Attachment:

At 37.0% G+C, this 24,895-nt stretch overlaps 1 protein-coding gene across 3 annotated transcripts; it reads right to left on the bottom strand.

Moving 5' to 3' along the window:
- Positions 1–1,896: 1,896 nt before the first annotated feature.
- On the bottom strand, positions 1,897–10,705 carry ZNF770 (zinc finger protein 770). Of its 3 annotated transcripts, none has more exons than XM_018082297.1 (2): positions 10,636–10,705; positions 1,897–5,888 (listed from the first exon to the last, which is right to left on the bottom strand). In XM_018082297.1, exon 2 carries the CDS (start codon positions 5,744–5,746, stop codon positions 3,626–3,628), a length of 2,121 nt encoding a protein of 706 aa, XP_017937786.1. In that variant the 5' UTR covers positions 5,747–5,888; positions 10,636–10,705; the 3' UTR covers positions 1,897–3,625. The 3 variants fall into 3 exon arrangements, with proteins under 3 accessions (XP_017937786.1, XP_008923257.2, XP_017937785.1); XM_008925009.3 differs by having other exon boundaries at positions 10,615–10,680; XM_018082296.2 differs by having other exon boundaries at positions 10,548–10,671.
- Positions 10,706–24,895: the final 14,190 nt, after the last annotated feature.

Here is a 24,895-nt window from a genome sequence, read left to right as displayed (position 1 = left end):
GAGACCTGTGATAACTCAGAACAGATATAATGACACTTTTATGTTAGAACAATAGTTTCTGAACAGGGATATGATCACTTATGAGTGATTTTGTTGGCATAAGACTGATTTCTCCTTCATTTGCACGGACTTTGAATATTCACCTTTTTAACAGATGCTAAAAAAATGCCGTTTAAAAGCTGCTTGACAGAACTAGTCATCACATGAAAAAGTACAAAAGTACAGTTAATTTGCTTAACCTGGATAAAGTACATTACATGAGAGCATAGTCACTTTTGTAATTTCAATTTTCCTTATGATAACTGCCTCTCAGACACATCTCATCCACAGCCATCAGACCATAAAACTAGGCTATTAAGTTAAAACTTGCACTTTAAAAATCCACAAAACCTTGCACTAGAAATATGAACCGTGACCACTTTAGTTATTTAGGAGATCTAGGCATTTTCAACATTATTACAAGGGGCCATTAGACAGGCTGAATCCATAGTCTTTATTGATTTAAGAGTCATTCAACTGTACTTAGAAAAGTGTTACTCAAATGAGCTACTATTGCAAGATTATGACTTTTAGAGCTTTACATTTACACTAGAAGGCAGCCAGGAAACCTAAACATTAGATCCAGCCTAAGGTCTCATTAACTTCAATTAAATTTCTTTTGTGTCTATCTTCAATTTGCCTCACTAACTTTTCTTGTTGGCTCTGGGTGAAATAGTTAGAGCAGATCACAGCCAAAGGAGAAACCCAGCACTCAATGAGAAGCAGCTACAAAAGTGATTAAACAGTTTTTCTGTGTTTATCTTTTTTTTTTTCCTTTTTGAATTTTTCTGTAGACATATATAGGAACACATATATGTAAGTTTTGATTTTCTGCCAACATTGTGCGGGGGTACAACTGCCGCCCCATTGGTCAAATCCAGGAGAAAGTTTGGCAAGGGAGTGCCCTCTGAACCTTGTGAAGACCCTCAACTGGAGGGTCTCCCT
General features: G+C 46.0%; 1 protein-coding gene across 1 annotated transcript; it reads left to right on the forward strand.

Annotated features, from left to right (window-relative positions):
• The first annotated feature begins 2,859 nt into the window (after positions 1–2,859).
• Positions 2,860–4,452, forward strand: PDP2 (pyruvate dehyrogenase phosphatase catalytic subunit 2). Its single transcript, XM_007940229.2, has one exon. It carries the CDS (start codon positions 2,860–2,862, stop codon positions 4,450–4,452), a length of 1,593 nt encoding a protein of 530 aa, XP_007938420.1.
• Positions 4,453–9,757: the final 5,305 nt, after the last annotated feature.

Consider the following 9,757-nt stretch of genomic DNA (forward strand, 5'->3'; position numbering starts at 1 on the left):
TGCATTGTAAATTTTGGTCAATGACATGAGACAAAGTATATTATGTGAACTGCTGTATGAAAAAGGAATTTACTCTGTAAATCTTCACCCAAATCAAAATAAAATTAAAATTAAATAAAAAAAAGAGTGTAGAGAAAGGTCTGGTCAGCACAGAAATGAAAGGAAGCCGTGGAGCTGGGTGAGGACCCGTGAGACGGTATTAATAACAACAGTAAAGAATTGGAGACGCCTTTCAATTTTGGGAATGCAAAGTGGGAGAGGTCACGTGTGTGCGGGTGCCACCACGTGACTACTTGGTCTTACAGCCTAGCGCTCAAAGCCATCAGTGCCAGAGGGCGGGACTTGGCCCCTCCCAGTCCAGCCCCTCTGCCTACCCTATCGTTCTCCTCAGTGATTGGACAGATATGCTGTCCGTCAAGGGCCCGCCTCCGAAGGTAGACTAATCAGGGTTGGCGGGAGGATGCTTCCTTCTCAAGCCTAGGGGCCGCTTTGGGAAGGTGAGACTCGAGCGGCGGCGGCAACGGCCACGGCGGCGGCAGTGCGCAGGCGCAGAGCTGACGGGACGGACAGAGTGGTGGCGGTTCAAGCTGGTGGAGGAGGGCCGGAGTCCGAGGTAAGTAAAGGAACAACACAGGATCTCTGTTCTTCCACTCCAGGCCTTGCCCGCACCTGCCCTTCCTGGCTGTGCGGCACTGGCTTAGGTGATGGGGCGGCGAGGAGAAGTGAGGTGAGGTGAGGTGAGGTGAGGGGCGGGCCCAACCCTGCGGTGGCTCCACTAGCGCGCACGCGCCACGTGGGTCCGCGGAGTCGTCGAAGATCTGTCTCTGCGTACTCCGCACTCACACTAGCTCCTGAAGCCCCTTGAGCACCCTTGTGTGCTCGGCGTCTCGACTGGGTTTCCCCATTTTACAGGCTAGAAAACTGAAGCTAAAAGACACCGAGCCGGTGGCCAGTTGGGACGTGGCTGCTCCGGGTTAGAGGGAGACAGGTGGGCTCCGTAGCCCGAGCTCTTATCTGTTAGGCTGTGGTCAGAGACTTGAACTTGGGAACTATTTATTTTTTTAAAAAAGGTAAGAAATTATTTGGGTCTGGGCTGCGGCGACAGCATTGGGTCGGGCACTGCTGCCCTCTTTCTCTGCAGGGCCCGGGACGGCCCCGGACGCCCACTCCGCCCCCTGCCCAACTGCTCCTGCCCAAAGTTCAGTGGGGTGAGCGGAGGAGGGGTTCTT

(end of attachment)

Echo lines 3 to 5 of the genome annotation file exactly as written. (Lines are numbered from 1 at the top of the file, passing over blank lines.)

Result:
- Positions 1–1,896: 1,896 nt before the first annotated feature.
- On the bottom strand, positions 1,897–10,705 carry ZNF770 (zinc finger protein 770). Of its 3 annotated transcripts, none has more exons than XM_018082297.1 (2): positions 10,636–10,705; positions 1,897–5,888 (listed from the first exon to the last, which is right to left on the bottom strand). In XM_018082297.1, exon 2 carries the CDS (start codon positions 5,744–5,746, stop codon positions 3,626–3,628), a length of 2,121 nt encoding a protein of 706 aa, XP_017937786.1. In that variant the 5' UTR covers positions 5,747–5,888; positions 10,636–10,705; the 3' UTR covers positions 1,897–3,625. The 3 variants fall into 3 exon arrangements, with proteins under 3 accessions (XP_017937786.1, XP_008923257.2, XP_017937785.1); XM_008925009.3 differs by having other exon boundaries at positions 10,615–10,680; XM_018082296.2 differs by having other exon boundaries at positions 10,548–10,671.
- Positions 10,706–24,895: the final 14,190 nt, after the last annotated feature.